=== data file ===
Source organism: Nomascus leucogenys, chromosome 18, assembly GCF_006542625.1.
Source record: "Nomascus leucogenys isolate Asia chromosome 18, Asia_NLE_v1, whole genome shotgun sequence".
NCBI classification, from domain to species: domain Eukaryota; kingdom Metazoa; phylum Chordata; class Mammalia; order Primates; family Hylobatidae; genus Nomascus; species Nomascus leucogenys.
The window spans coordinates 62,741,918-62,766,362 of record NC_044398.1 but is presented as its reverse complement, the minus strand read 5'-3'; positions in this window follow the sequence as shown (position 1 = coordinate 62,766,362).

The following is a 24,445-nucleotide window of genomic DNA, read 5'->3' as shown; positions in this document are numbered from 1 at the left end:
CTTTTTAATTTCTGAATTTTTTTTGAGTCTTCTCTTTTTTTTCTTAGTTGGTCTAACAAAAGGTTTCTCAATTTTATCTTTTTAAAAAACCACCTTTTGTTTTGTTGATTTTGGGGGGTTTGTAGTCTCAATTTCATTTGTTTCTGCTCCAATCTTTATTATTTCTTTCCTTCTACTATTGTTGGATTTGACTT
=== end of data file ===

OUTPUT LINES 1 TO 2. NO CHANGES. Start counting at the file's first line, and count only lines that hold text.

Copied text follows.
Source organism: Nomascus leucogenys, chromosome 18, assembly GCF_006542625.1.
Source record: "Nomascus leucogenys isolate Asia chromosome 18, Asia_NLE_v1, whole genome shotgun sequence".